The critical inquiry into the breadth and depth of the U.S. Supreme Court’s ruling in AT&T Mobility LLC v. Concepcion, 131 S.Ct. 1740 (2011) continues with two Petitions for Writ of Certiorari recently filed in the high court: Buffington et ux. v. SunTrust Banks Inc., S.Ct. case number 12-146, and American Express Co. et al. v. Italian Colors Restaurant et al., S.Ct. case number 12-133.  The decisions of the Second Circuit in Amex and the Eleventh Circuit in Buffington stand juxtaposed, with the Second Circuit having found a class arbitration waiver unenforceable because it was not ...

The Proper Expert Inquiry at the Class Certification Stage

     What is the proper inquiry into expert evidence proffered by parties at the class certification stage?  Last year, we discussed cases from several U.S. Courts of Appeals which highlighted some of the uncertainties surrounding the applicability of Daubert v. Merrell Dow Pharmaceuticals, Inc., 509 U.S. 579, 113 S. Ct. 2786 (1993) and the depth of analysis courts should apply to expert evidence at the class certification stage.  See my previous blog here.  The Daubert analysis and Rule 23 rigorous analysis often seem to be conflated by parties and lower courts.  And in the midst of the U.S ...

Will the Supreme Court Answer the Call to Revisit the “Class Arbitration Waiver”?

Discussion regarding the impact of the U.S. Supreme Court’s ruling in AT&T Mobility LLC v. Concepcion has included recognition of the likelihood that Concepcion would not serve as a stamp of approval on all class arbitration waivers – under some circumstances Concepcion likely would not preclude class actions or class arbitrations.  Over the last year, we have watched lower courts and regulatory bodies analyze Concepcion and the validity of class arbitration waivers in a variety of contexts:  state claims vs. federal claims, employment claims vs. consumer claims, antitrust ...

Lower Courts Probe the Line Drawn by Concepcion: Class Arbitration Waivers and Vindication of Rights

Hypothetical Question: a contract contains an arbitration clause that requires the arbitration of all disputes and also prohibits the parties from arbitrating any claims as part of a class or representative action.  Is the class/representative arbitration waiver enforceable under AT&T Mobility LLC v. Concepcion, 131 S.Ct. 1740 (2011)?

We discussed that there is a significant possibility that Concepcion will not preclude all class actions.  See here.  Lower courts, both federal and state, are in the process of testing exactly where the line will be drawn.  Several lower courts have ...

From Class Action Waivers to State Administrative Hearing Waivers: How Far is the Reach of Concepcion?

Most are aware of the noteworthy U.S. Supreme Court decision in AT&T Mobility v. Concepcion, 131 S.Ct. 1740, issued on April 27, 2011.  I addressed the implications of Concepcion in a previous blog. Concepcion has generated a lot of discussion and has been feared by some to be the “death knell” of the consumer class action.  But can the reach of Concepcion actually be much farther?  Will Concepcion be labeled the “death knell” of preliminary state administrative hearings as well?  The U.S. Supreme Court’s recent summary disposition of a Petition for Writ of Certiorari in the ...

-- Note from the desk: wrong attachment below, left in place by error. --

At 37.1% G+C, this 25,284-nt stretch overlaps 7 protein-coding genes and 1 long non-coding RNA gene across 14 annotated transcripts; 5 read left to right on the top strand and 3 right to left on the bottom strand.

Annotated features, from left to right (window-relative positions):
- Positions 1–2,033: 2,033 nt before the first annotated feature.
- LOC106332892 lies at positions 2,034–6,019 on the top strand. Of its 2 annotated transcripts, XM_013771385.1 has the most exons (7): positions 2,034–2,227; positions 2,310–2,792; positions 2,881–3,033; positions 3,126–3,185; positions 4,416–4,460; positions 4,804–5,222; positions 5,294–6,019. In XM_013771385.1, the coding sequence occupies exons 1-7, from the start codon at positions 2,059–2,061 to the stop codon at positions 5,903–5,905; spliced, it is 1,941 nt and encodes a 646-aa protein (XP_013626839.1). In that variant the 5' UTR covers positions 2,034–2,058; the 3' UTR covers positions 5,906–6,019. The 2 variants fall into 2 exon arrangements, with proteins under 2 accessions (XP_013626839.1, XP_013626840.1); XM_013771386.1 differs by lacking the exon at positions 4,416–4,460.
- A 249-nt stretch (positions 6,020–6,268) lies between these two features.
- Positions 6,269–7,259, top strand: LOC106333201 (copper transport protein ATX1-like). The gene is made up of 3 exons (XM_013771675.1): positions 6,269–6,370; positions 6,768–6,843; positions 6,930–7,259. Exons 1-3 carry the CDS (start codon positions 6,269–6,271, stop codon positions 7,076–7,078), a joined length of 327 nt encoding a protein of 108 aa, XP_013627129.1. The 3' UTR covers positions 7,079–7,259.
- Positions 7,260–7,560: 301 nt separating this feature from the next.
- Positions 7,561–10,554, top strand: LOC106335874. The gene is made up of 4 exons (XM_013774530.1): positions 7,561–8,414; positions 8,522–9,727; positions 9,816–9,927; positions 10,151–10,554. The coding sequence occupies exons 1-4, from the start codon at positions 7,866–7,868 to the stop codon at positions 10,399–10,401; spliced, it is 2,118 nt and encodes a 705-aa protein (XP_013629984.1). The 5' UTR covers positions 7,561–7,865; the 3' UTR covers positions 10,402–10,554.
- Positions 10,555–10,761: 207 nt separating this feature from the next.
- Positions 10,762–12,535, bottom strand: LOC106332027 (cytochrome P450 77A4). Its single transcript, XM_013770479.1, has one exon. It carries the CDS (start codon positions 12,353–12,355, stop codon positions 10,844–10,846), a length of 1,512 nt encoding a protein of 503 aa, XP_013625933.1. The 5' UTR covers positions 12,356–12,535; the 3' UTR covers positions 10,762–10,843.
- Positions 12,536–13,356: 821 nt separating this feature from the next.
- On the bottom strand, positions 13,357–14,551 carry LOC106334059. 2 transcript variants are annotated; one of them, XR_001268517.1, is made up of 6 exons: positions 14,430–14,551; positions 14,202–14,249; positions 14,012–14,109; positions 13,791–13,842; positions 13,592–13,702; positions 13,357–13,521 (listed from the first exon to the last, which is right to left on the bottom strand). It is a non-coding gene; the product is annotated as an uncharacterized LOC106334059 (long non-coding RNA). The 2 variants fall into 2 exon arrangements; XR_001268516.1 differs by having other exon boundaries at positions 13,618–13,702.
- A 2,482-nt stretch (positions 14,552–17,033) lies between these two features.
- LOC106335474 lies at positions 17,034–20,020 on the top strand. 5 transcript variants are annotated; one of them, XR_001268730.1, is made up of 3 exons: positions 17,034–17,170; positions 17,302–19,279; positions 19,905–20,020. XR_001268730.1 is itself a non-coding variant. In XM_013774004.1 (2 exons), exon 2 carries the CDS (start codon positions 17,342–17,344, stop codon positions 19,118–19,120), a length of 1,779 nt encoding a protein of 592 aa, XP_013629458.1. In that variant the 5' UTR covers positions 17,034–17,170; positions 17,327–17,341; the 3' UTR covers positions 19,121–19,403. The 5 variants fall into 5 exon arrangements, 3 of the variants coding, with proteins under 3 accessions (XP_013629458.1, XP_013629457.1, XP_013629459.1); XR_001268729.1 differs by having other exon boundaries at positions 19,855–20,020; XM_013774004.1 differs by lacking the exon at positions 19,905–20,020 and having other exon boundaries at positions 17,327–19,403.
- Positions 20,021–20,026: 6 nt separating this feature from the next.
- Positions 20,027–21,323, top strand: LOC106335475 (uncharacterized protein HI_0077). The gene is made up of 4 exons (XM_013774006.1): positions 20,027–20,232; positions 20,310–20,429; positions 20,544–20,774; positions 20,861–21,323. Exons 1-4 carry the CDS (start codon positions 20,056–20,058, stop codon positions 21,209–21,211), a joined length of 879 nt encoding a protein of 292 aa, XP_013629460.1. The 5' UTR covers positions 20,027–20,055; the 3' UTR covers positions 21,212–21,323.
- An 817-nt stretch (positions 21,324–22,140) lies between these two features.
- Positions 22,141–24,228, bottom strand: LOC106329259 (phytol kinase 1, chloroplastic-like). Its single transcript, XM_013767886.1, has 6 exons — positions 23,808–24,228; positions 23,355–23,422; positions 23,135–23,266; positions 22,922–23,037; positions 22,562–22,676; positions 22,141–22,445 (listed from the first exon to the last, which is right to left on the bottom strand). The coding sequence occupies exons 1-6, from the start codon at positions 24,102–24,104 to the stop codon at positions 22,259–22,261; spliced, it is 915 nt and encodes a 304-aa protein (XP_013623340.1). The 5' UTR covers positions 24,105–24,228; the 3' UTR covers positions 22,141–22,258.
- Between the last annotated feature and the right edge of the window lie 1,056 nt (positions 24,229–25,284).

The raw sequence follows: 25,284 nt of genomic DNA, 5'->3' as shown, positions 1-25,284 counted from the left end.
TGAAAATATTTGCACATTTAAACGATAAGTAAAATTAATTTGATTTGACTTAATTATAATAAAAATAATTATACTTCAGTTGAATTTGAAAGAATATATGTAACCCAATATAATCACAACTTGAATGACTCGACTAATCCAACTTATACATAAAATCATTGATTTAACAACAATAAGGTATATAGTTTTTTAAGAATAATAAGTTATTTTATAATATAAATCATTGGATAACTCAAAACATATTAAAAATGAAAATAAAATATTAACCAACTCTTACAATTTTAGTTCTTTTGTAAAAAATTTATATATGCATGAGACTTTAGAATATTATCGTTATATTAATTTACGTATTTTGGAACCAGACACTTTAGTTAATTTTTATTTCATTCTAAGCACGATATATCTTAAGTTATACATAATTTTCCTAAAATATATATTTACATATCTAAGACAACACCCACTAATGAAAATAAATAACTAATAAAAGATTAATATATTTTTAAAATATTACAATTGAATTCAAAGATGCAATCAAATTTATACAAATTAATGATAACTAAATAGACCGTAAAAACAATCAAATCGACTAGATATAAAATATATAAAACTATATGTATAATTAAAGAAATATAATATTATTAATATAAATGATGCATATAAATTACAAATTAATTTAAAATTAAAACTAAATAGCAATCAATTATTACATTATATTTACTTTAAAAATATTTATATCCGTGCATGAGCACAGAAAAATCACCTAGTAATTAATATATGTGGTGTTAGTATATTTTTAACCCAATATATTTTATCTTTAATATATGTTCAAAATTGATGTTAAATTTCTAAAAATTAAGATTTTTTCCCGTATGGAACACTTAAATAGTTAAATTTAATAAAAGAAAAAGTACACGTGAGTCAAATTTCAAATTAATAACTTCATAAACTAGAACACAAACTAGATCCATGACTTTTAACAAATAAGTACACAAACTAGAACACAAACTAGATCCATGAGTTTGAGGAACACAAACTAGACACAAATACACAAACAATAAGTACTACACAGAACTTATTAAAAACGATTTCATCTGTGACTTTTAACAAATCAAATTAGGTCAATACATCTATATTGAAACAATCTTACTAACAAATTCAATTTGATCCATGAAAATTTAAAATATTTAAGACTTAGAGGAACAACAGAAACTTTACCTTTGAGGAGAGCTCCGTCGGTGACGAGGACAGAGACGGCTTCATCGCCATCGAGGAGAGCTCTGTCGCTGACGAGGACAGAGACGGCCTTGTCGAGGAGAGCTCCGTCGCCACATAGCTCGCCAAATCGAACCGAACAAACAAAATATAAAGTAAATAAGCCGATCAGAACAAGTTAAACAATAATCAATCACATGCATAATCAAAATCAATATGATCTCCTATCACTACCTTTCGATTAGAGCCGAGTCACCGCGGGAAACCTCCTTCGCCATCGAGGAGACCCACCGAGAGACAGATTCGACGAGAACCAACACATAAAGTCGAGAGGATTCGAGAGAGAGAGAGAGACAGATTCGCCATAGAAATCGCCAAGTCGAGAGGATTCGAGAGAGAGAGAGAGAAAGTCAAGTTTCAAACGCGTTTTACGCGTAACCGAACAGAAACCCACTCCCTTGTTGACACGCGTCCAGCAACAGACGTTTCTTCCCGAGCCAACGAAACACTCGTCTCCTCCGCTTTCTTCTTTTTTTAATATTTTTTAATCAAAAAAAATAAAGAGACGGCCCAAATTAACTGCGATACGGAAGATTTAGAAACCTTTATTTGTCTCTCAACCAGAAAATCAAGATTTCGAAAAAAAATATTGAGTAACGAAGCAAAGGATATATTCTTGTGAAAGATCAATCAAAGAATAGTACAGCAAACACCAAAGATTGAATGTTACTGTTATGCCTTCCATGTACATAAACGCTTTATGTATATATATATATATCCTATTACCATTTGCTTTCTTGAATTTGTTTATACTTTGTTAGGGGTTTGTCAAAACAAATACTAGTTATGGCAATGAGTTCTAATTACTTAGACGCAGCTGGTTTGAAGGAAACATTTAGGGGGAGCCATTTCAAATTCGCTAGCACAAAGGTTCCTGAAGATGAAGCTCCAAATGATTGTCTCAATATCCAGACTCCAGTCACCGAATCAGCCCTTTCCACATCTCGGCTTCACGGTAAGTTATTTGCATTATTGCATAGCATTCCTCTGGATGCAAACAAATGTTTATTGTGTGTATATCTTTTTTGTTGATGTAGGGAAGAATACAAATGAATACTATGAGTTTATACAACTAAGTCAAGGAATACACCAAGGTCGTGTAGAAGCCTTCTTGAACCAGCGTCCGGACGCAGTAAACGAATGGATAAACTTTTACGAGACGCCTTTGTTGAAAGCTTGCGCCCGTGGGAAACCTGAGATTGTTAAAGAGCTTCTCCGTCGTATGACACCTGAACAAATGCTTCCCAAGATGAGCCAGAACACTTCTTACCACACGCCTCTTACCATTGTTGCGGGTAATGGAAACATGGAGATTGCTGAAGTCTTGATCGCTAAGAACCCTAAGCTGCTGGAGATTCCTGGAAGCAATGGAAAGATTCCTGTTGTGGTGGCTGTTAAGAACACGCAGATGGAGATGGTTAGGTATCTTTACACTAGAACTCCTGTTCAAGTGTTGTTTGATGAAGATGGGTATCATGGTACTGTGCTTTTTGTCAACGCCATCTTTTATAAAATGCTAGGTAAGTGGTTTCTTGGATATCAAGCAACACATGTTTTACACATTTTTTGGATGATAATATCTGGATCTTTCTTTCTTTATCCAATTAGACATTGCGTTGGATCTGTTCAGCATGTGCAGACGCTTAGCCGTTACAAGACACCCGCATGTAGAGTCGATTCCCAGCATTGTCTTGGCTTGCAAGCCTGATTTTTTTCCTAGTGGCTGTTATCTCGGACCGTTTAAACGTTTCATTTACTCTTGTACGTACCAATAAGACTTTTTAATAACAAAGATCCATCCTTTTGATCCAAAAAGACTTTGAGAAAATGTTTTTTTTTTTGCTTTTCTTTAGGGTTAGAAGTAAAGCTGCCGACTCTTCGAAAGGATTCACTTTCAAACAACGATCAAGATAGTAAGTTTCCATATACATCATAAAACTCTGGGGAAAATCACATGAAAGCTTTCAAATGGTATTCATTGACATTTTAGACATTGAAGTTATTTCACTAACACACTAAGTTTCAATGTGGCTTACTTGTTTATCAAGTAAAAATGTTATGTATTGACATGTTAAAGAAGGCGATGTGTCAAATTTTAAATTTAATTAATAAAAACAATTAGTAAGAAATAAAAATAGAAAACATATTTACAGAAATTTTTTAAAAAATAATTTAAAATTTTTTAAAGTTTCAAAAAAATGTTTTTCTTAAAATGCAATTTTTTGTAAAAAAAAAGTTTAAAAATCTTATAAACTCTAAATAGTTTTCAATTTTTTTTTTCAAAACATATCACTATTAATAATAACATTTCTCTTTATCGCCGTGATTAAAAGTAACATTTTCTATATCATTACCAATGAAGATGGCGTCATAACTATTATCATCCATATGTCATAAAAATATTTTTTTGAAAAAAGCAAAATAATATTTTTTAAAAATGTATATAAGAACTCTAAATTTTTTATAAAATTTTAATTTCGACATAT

The Full vs. Tailored Daubert Review at the Class Certification Stage

Does expert evidence that is offered in support of class certification need to be scientifically reliable in order to be admissible at the class certification stage? While the Circuit Courts are reportedly split on the application of Daubert at the class certification stage, a look behind the terminology used by the courts (full vs. limited or tailored Daubert review) reveals that the courts consistently have required that the admissibility, i.e., the scientific reliability and relevance, of the expert evidence offered in support of class certification be determined at the class ...

The Fourth Circuit Advises Class Action Plaintiffs that Shady Grove Does Not Provide a License to Bypass All State Procedural Rules

   In March, 2010, the U.S. Supreme Court issued an important ruling in Shady Grove Orthopedic Associates v. Allstate Insurance Co., 130 S. Ct. 1431 (2010) that opened the federal courts to plaintiffs as a forum for class actions. However, the Fourth Circuit Court of Appeals recently advised putative class action plaintiffs that the door opened by Shady Grove is not as wide as they may have hoped.

   The Shady Grove plaintiff filed a class action in federal court based on diversity jurisdiction and sought state statutory penalties in spite of a New York state statute that prohibited class ...

The U.S. Supreme Court Upholds Class Arbitration Waivers and Arbitration Agreements

Over the last three years, the Supreme Court has issued a number of opinions that have given strength to arbitration agreements. The Court has reiterated that the Federal Arbitration Act (“FAA”) places arbitration agreements on equal footing with other contracts. As a result, corporations will be better able to use arbitration to safeguard against costly and lengthy individual and class actions. On August 5, 2011, I addressed these developments and their impact on corporate clients in the “Class Action Update” presented at the Network of Trial Law Firms “Litigation ...